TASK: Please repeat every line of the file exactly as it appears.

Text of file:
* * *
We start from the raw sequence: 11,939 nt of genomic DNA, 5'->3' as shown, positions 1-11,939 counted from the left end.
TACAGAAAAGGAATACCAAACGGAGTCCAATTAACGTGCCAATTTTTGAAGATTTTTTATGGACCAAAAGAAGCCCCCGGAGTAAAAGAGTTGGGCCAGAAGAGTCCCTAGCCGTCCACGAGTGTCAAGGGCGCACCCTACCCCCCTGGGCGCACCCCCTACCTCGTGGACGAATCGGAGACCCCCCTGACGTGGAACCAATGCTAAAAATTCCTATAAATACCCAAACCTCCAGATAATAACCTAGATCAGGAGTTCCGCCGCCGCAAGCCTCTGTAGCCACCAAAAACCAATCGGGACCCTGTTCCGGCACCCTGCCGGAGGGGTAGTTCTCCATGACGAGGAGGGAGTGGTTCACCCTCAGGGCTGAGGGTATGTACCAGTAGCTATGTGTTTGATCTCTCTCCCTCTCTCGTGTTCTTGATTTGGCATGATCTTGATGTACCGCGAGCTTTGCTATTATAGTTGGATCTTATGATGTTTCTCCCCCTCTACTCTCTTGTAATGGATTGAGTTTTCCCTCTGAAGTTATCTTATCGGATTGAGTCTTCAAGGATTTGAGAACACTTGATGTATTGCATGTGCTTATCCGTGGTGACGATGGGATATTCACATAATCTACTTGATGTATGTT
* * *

We start from the raw sequence: 11,939 nt of genomic DNA, 5'->3' as shown, positions 1-11,939 counted from the left end.
TACAGAAAAGGAATACCAAACGGAGTCCAATTAACGTGCCAATTTTTGAAGATTTTTTATGGACCAAAAGAAGCCCCCGGAGTAAAAGAGTTGGGCCAGAAGAGTCCCTAGCCGTCCACGAGTGTCAAGGGCGCACCCTACCCCCCTGGGCGCACCCCCTACCTCGTGGACGAATCGGAGACCCCCCTGACGTGGAACCAATGCTAAAAATTCCTATAAATACCCAAACCTCCAGATAATAACCTAGATCAGGAGTTCCGCCGCCGCAAGCCTCTGTAGCCACCAAAAACCAATCGGGACCCTGTTCCGGCACCCTGCCGGAGGGGTAGTTCTCCATGACGAGGAGGGAGTGGTTCACCCTCAGGGCTGAGGGTATGTACCAGTAGCTATGTGTTTGATCTCTCTCCCTCTCTCGTGTTCTTGATTTGGCATGATCTTGATGTACCGCGAGCTTTGCTATTATAGTTGGATCTTATGATGTTTCTCCCCCTCTACTCTCTTGTAATGGATTGAGTTTTCCCTCTGAAGTTATCTTATCGGATTGAGTCTTCAAGGATTTGAGAACACTTGATGTATTGCATGTGCTTATCCGTGGTGACGATGGGATATTCACATAATCTACTTGATGTATGTT